Updated 6/9/16: Updated guide to FreeBSD 10.3 installation.
We can now download FreeBSD directly from FTP using the following URL:
FreeBSD 10.3-RELEASE may be downloaded via ftp from the following site:
There are a few choices in the list. I would grab the FreeBSD-10.3-RELEASE-amd64-dvd1.iso
It is up to you how you install the media whether you burn it and install on a PC or install via ESXi 5.x (or 6.x) or any other means of installing a virtual machine. I run FreeBSD 10.3 on ESXi 6.0 at the moment.
Once you get the installation started it will ask if you want to Install, Go to a Shell or Live CD. The obvious choice is to click Install.
Next screen is if you want to set a non-default key map? I choose no. If you know you need this then click Yes and choose your option there.
The next screen is the hostname. Type your hostname as it would appear on your network. On my LAN at home it would be FreeBSD9.home.local
The next screen will give you 4 options and I will discuss all 4 options below:
doc - Recommended! This is to install the FreeBSD Man(ual) pages on this host
games - Optional
ports - Recommended! This is to install the ports system
src - Optional - Only install this if you want to track -STABLE
Click ok at the bottom.
At this point it will ask if you want to use the guided method for partitioning, manual or shell. Easiest way to install is via the guided option. Next screen choose entire disk.At this point you can leave the defaults or choose to edit them. Myself I am still old school so I still like to visually see the /var and /tmp partitions. Do I would delete the freebsd-ufs and then make 3 new ones:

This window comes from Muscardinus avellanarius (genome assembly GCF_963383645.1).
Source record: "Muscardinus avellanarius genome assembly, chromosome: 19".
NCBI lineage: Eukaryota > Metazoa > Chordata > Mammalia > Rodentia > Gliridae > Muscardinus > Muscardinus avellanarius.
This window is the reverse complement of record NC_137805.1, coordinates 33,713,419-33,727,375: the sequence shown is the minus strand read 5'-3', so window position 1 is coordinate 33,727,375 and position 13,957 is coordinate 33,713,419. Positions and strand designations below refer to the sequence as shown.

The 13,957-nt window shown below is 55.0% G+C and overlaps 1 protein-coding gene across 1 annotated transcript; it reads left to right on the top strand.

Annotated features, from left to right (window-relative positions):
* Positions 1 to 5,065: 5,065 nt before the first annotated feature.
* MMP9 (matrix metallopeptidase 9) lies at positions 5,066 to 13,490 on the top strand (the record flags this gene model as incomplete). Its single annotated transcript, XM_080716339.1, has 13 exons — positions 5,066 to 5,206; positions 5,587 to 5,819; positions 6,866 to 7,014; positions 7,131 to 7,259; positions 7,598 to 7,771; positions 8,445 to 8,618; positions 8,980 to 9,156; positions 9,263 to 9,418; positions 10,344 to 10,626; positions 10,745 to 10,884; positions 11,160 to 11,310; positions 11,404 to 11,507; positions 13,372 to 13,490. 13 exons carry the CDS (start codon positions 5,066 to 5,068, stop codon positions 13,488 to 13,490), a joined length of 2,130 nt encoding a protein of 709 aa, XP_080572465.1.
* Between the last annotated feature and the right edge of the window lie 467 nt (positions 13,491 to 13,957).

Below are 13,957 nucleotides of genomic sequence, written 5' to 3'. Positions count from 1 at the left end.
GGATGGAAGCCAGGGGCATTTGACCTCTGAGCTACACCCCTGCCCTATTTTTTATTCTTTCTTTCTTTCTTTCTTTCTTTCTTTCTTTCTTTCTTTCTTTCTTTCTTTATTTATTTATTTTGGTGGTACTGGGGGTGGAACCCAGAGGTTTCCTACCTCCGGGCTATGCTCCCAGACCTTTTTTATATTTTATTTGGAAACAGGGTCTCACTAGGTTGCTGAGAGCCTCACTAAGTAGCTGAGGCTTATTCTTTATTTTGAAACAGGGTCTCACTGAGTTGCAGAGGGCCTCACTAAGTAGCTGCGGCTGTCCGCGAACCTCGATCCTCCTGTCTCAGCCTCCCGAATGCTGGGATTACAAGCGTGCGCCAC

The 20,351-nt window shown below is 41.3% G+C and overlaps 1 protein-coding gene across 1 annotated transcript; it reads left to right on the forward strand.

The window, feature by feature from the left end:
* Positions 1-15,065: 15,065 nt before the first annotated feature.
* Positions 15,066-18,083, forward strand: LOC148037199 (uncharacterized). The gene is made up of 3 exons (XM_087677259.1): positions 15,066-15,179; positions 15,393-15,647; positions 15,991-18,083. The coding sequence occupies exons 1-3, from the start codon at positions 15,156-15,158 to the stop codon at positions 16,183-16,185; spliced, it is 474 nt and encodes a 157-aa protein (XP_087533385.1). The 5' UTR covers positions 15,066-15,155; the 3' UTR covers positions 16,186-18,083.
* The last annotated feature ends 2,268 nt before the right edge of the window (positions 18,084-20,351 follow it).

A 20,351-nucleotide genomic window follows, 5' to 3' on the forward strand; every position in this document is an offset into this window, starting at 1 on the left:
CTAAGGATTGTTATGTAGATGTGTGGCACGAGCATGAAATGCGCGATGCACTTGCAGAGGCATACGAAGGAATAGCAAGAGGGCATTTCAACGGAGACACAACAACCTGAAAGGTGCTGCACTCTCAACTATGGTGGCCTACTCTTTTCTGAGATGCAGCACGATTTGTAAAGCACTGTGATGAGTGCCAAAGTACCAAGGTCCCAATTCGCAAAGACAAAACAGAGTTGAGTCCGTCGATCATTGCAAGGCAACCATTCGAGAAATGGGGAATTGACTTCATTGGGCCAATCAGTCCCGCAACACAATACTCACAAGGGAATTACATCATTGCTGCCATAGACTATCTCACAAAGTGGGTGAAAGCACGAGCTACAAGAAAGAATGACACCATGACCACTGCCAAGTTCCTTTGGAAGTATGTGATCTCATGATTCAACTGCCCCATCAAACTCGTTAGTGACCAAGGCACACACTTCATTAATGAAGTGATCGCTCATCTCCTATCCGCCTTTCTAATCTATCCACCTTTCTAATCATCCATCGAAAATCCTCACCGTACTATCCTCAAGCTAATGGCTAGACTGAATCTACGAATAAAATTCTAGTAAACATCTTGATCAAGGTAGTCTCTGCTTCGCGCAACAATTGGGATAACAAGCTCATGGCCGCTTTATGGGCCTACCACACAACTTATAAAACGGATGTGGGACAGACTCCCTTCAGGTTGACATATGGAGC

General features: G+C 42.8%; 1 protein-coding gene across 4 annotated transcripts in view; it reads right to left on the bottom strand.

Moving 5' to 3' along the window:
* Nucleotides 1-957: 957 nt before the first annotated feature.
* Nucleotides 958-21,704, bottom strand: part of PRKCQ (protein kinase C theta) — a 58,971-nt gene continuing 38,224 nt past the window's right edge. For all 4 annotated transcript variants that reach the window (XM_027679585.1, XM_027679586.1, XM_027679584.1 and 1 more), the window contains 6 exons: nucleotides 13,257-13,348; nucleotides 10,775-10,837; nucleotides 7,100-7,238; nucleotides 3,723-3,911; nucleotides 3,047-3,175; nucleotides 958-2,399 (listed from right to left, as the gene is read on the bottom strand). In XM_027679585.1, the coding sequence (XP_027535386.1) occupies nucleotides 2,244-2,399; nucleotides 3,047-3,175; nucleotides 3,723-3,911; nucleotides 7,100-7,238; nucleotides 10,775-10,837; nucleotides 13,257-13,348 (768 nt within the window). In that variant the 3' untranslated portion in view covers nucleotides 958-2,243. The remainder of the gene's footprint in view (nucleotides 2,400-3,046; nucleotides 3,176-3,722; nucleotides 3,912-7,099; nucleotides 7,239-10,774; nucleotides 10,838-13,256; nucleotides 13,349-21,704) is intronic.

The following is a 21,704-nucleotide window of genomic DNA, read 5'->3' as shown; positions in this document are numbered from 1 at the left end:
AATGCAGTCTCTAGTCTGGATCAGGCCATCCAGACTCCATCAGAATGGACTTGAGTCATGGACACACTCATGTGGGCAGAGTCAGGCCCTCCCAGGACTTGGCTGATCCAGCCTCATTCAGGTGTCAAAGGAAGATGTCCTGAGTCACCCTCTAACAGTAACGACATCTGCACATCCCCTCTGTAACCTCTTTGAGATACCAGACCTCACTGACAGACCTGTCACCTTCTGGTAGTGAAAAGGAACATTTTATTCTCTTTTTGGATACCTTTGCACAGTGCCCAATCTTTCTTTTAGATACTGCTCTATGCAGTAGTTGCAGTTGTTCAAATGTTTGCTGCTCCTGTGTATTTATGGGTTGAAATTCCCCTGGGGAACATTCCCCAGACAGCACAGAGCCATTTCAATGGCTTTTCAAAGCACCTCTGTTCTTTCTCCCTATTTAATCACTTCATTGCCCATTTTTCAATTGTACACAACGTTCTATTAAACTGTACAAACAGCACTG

Hit enter on create and choose the following (the size of the drive will vary depending on your machine drive space. I am using a 50GB drive in total in this example)
Size * GB
The * above indicates use the rest of the drive
When you're done with your selections use the right arrow key to go over to finish. it's going to ask you to confirm your changes. Click commit and we're going to have to wait for it to finish.
At this point we are nearly finished. When the install is completed it will jump to the "Change your root password" screen. Type in a HIGHLY secure password. It should be no less than 8 characters and consist of letters, numbers and punctuation. It will ask you to confirm the password twice.
The next screen will ask you to configure your network adapter. Choose the adapter that is shown on the screen and hit enter. The next screen will ask you if you want to use DHCP. Choose Yes or No depending on your network. In most cases DHCP is the most common option. The next screen will ask if you want to configure IPv4 for this interface. Again, This is the most common method so hitting Enter should be ok. The next screen will ask if you want to configure IPv6 which is the next generation of IP addresses. If you have it and you know it click yes. Otherwise if you don't no click No.
The next screen is your Network Configuration screen. Just hit ok.
When asked Is your CMOS Set to UTC? If you're sure your BIOS is set to UTC, hit yes. Otherwise hit no even if you're unsure.
Choose your Country and hit Enter and then choose your closest State/Province and then hit Enter again.
ALMOST DONE! Now it will ask you if you want to configure any other options. See below:
sshd - RECOMMENDED! Don't disable this. This will allow you to ssh into the box remotely
moused - Optional - You can install this if you plan on using X/gnome/KDE/Etc.
ntpd - Optional - You can specify a NTP server to sync time